Tuesday, June 16, 2009

Neurology & Psychiatry

Here's another question from a visitor to the site:

"Neurology and Psychiatry: ...I continue to read the scientific literature and I find it somewhat arbitrary how different fields are divided up. What do you think of joining psychiatry and neurology?"

The field of "neuropsychiatry" is extremely interesting. At UBC there is a specialized ward devoted to helping patients who suffer from a combination of neurological diseases (such as epilepsy, head injuries, etc.) and psychiatric illnesses. Some "neuropsychiatrists" have completed specialty training in both neurology and psychiatry. At UBC a particular focus in neuropsychiatry has been the treatment of severe somatization and conversion disorders: these are psychiatric illnesses which present with severe physical or neurological symptoms (such as paralysis, blindness, or seizures). In conversion disorders, symptoms such as paralysis, blindness, or seizures, are not caused by neurologic problems such as stroke or epilepsy, but by severe, complicated depression in most cases. Treatment of the underlying psychiatric illness causes the neurological symptoms to disappear.

So, neurology and psychiatry do have an intersection in current practice. However, many neurologists may not be predisposed to dealing with psychiatric problems, or may not be willing to offer the type of regular follow-up which I believe is a healthy standard of care in psychiatry (unfortunately, the same could be said of some psychiatrists). Conversely, most psychiatrists would be uncomfortable dealing with acute or esoteric neurological problems.

So, in practice, while neurology and psychiatry have an overlap, the areas outside of the overlap are sufficiently large for the specialties to exist separately.


L said...

Hi Dr. K,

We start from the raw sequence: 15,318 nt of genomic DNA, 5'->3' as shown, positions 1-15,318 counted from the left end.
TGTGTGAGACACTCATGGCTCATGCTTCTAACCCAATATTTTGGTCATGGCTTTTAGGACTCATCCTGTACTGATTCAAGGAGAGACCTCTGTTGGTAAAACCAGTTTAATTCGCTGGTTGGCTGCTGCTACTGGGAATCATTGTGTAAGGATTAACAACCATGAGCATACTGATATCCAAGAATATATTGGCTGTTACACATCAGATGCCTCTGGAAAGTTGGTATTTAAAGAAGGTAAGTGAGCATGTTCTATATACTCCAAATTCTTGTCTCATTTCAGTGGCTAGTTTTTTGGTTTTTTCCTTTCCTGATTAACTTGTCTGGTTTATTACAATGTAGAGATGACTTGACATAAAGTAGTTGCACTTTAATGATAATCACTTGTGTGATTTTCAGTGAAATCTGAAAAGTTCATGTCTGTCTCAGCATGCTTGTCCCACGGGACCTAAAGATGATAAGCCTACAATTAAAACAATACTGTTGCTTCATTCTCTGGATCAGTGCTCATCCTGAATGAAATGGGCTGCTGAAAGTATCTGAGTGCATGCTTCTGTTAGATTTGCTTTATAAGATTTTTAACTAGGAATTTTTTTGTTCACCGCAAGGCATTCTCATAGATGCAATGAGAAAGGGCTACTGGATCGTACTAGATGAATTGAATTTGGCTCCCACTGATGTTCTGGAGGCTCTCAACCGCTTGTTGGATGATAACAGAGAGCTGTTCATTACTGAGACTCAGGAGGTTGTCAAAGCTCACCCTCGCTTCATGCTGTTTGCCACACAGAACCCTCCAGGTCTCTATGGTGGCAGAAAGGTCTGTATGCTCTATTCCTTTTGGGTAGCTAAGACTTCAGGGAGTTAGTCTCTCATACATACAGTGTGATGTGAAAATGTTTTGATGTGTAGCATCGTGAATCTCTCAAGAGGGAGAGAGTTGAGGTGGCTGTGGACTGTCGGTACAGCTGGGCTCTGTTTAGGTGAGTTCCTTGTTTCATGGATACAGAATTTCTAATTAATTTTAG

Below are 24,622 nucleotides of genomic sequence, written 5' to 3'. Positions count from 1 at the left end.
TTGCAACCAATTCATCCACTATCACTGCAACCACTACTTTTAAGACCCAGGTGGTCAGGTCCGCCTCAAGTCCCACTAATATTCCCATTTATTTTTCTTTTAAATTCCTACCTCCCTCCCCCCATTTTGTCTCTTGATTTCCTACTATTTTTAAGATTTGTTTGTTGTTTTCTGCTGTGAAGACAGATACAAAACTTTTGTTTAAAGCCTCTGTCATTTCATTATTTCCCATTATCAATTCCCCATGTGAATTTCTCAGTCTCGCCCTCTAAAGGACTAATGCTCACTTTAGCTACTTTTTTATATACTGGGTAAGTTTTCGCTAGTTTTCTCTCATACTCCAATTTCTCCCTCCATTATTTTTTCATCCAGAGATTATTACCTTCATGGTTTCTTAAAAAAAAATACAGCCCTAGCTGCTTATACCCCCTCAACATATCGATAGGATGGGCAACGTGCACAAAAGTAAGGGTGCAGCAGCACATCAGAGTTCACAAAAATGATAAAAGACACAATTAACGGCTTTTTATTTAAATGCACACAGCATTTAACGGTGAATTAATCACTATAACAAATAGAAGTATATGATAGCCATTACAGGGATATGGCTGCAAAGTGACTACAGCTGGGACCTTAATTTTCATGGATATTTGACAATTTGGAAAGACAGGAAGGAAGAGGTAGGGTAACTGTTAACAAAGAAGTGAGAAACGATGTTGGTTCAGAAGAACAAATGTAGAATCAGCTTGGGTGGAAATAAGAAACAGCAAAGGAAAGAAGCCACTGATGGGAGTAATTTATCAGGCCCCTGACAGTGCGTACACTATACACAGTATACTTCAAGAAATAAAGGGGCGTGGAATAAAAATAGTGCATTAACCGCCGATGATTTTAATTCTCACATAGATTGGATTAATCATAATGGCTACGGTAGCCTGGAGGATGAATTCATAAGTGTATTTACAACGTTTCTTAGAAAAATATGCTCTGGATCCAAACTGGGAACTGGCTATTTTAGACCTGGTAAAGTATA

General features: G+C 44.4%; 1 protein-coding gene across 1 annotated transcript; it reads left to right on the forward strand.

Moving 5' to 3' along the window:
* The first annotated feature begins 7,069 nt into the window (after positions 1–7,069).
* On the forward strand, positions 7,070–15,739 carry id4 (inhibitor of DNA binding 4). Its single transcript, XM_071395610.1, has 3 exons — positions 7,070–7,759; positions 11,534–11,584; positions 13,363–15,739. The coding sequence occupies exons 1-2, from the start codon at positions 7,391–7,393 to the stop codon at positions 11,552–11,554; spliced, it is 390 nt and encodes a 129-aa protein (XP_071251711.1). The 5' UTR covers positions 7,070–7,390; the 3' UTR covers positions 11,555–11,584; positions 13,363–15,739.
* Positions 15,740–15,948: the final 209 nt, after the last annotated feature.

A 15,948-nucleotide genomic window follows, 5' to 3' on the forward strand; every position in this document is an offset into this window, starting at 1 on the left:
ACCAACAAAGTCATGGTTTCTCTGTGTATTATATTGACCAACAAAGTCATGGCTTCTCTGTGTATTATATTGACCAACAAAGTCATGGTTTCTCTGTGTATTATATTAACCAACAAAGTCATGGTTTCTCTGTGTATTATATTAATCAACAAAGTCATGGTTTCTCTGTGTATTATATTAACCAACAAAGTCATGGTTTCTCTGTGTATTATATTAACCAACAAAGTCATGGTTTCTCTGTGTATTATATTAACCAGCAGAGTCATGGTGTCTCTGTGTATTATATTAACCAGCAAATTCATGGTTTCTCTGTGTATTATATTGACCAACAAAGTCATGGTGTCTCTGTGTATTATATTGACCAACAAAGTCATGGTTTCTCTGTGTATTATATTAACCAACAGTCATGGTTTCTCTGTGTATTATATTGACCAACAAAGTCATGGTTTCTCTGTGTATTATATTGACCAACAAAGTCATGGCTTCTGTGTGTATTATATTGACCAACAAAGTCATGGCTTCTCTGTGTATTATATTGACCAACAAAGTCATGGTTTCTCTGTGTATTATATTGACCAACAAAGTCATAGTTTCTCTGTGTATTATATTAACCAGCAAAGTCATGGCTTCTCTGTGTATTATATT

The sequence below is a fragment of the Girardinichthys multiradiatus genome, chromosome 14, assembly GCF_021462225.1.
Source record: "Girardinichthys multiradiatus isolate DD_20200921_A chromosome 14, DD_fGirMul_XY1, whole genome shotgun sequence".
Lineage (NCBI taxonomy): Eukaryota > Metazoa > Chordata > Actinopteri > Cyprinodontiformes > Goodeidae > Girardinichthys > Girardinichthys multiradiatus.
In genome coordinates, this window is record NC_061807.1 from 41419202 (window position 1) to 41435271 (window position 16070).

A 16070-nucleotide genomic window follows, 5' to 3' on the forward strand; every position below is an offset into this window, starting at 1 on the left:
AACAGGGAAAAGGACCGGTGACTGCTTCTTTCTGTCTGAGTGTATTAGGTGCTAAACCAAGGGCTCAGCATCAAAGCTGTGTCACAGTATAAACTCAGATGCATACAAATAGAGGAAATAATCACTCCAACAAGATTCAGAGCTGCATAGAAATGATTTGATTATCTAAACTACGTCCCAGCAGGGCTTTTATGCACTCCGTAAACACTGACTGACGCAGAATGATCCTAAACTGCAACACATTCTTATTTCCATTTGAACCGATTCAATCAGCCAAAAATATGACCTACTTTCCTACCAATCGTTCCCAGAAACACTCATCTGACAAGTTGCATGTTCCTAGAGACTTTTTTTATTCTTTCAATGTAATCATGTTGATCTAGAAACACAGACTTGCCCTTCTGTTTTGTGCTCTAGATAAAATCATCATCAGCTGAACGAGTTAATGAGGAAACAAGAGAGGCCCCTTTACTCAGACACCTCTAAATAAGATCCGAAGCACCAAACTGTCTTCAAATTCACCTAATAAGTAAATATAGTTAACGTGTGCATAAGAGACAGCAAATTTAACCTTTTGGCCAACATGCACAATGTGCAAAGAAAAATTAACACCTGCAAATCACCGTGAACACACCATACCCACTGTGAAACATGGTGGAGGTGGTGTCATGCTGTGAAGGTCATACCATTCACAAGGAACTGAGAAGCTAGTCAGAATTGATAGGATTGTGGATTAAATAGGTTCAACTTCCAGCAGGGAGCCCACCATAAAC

The "questioner's" question, from my perspective was referring to (all or most of) psychiatric symptoms BEING biological symptoms, thereby making the division of psychiatry and neurology a mistake.

Given the seemingly obvious material nature of at least a large portion of psychiatric symptoms (i.e. the genetic cause and the neurobiological cause...why else would we bother with taking meds?):

Doesn't it make sense that psychiatrists and neurologists join hands...perhaps becoming one specialty...to treat the many other illnesses (depression, bipolar disorder, schizophrenia, etc.)... currently in the realm of psychiatry alone?

I always wondered why the division given some neurological conditions have more than just biology triggering them (eg. perhaps some neurological illnesses triggered by stress, or where a person lives, or other things outside biolical causes,


GK said...

I agree with you, regarding the neurobiological roots of both psychiatric and neurological problems.

Neurologists are in short supply as well, and are busy seeing patients with epilepsy, peripheral nerve diseases, autoimmune conditions, etc. Many neurologists specializing in these areas are not comfortable attempting to help with emotional problems.

In this way, I suppose it could be fair to consider neurology and psychiatry different branches of "nervous system" medicine, just as immunology and endocrinology are different branches of internal medicine.

I do agree that neurologists and psychiatrists ought to interact more with each other professionally, and to learn from each other, especially since most neurological conditions have a substantial risk of psychiatric comorbidity.